The European Union wants to decide on a single candidate site for the International Thermonuclear Experimental Reactor (ITER) to give it the best chance of being selected as host.
The international agreement to launch the operational phase of ITER, including selection of the site and the cost-sharing arrangements, is due to be concluded by the end of 2003. At the moment the EU has two candidate sites, at Cadarache in France or Vandellòs in Spain, while Canada and Japan have also each offered a site. Meanwhile, a committee of the German parliament is considering a proposal for an area in the east of the country to be recommended as a candidate site for the ITER project. The area suggested was the former Greifswald nuclear power plant, which comprised five VVER-440 units that were closed in 1990.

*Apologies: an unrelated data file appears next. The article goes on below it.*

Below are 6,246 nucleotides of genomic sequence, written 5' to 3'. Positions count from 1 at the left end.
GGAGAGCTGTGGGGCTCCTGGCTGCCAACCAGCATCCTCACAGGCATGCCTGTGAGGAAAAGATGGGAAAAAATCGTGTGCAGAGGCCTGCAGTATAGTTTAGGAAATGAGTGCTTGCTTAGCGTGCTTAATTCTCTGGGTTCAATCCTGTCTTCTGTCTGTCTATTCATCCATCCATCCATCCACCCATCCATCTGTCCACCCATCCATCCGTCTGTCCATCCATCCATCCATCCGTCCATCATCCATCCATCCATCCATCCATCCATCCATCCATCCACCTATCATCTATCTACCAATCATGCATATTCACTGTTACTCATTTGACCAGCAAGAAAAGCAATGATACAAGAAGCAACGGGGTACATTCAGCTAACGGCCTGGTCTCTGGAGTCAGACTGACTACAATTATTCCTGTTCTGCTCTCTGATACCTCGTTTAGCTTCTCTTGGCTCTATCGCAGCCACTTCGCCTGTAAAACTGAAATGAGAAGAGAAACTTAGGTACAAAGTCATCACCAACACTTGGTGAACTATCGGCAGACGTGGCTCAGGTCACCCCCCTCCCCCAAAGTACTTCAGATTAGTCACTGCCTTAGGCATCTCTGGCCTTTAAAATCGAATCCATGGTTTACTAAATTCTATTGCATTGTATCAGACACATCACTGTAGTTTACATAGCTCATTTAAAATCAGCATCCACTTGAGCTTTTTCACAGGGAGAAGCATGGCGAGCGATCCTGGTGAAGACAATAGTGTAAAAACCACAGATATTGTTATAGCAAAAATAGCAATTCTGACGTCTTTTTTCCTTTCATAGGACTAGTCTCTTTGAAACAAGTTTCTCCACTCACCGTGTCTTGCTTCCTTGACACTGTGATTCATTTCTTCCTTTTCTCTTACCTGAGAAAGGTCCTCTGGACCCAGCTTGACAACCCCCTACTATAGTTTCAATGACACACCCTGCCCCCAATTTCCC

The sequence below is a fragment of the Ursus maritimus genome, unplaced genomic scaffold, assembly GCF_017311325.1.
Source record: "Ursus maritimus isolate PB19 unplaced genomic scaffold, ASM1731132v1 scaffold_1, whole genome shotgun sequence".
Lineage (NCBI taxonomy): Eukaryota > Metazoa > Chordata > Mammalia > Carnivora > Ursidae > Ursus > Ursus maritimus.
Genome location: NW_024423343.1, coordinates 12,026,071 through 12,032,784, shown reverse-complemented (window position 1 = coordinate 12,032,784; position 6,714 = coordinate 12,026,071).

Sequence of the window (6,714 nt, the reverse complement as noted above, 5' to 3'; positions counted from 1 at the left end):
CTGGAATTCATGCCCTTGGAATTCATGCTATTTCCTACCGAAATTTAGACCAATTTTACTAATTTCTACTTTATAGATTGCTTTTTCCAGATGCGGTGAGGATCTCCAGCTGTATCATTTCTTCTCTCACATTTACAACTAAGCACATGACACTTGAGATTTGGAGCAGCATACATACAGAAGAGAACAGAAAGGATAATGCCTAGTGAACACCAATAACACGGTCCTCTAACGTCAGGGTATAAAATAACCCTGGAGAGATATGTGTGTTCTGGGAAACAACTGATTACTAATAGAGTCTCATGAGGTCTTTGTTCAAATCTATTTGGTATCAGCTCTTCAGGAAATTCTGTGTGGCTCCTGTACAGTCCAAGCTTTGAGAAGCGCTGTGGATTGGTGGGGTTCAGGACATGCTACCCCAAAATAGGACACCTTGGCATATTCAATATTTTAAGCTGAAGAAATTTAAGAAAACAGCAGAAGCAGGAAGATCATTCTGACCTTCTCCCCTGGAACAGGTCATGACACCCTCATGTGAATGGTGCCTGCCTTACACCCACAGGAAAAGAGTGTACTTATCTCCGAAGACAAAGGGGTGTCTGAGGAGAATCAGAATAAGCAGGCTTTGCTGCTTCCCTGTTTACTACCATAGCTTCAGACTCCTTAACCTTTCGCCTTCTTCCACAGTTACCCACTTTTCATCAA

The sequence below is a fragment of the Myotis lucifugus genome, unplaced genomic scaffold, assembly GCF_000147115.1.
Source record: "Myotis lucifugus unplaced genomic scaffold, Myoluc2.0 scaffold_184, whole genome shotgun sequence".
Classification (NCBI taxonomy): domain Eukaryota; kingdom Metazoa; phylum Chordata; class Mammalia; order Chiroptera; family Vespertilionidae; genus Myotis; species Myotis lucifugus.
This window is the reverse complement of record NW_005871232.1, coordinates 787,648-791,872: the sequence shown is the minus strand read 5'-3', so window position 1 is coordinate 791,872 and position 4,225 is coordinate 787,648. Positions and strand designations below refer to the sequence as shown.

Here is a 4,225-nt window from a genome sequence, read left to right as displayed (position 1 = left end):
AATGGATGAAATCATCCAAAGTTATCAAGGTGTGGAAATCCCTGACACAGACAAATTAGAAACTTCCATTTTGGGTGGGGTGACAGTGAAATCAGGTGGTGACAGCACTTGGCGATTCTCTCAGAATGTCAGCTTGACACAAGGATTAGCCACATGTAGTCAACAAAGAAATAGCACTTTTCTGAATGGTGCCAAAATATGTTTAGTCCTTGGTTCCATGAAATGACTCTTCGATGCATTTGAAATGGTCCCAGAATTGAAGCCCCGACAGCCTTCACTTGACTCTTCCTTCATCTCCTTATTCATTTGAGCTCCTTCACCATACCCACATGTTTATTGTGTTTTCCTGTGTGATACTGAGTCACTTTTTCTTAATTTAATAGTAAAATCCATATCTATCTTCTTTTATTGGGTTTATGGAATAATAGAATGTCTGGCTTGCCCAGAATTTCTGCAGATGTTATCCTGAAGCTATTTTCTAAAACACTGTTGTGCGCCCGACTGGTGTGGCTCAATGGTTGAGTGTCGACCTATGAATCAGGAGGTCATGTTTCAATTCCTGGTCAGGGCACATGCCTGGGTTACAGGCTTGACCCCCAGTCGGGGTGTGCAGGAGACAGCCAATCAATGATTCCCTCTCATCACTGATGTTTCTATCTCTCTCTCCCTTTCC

In a progress report on negotiations, Philippe Busquin, the member of the European Commission (EC) responsible for research, said the EC plans to establish objective criteria covering site preparation and the scientific, technical and social environment.
Particularly important were the political, financial and administrative guarantees that the site and its surroundings can be prepared within the deadlines laid down and that the regulatory authorities will be in a position to issue the necessary permits in good time.